I find it odd that this Paradise area in Nevada feels “safe” from Los Vegas City as long as they remain “unincorporated”. I would expect them to feel much safer if they incorporated as an official separate city.
Incorporation would entail additional costs and the requirement to provide certain services. They would also be able to tax on top of the county tax, and it’s possible the residents didn’t want to pay the additional taxes.
Back in the middle-late 1990’s, the city of Joplin, Missouri wanted to annex a few square miles of unincorporated space adjacent to the city. The annexation would have brought a handful of businesses (a gas station here, a sex shop there) and a couple thousands residents into the city. The debate about the annexation led to one of the stupidest things ever said by anybody, that I have ever encountered: a writer to The Joplin Globe wrote a letter to the editor opposing the move because, and I’m paraphrasing here, there is more crime in bigger cities, so why would Joplin want to become a bigger city?
Funny you should mention the Modesto situation. My aunt and uncle live in Modesto and both are fierce opponents of both the Wood Colony and the Salida annexations. Both have written several letters to the editor, attended council meetings, and generally made names for themselves locally by so vehemently opposing the move.
If a town choses not to incorporate then the responsibility for typical city services falls to the county level. If the residents are happy with the level of services without incorporating into a city there is not law saying that you have to.
Incorporating a town into a city is to invite the Home Owner’s Association from Hell into your life. Petty laws and rules, minor taxes on everything. They call it a City Council but my description is more accurate.
Well, involuntary annexation rules vary from state to state, but in Nevada this appears to be the minimum level of organization necessary to defend against a hostile takeover without the additional costs of full incorporation.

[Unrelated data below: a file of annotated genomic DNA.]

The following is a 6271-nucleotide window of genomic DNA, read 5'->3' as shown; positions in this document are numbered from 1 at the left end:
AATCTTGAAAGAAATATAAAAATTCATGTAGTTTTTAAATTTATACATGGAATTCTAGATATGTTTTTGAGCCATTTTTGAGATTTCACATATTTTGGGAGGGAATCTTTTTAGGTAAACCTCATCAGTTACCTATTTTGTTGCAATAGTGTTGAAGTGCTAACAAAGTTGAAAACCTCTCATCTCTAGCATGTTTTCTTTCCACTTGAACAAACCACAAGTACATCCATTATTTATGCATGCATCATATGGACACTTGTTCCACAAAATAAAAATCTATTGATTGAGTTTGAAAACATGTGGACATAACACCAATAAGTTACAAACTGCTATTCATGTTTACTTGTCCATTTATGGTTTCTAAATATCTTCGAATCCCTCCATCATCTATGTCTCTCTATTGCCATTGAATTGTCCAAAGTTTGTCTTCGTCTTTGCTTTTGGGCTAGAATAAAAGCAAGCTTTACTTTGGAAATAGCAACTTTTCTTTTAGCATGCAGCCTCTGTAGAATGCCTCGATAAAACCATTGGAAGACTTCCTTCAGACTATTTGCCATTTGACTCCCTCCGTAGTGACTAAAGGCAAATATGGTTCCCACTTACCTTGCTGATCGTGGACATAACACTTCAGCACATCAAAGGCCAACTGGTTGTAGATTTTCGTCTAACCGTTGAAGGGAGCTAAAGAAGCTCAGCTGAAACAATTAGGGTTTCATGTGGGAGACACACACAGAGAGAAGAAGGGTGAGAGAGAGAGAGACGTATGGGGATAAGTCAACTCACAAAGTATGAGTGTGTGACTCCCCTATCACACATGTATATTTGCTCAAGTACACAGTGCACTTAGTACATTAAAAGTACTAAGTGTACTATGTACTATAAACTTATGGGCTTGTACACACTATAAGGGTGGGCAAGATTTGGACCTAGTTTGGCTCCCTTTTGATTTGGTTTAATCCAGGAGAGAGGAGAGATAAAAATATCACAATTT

On the other hand, in other states full independent long-standing incorporation as a distinct municipality isn’t enough to protect against involuntary annexation if your population is below certain levels (for example).
This varies a lot depending on the municipality laws of each state. What Paradise did was to change their status from nothing, i.e. an unincorporated area of Clark County, to “unincorporated town,” which is a specific category under Nevada law that entitles them to certain services provided by the County and a limited “town advisory board,” who may be elected or appointed by the county, and whose job is to advise the county about the town’s needs. The county may delegate certain powers to the advisory board.
“Annexation” seems to be an strange concept in the United States in this day and age. I have visions of armed men from Modesto, wearing unmarked uniforms and balaclavas who invade “Wood Colony” in the dark of night, occupying public buildings, rounding up the poor residents and forcing them to pledge allegiance to their new overlords.
Adding to the “it’s common” theme, here’s a map of Los Angeles county with unincorporated areas shown in white. If you cross reference this with a Google satellite view, you’ll see that plenty of these areas are smack in the heart of the urban-scape. (To be sure, there’s plenty of mountain and desert terrain represented in white, too.)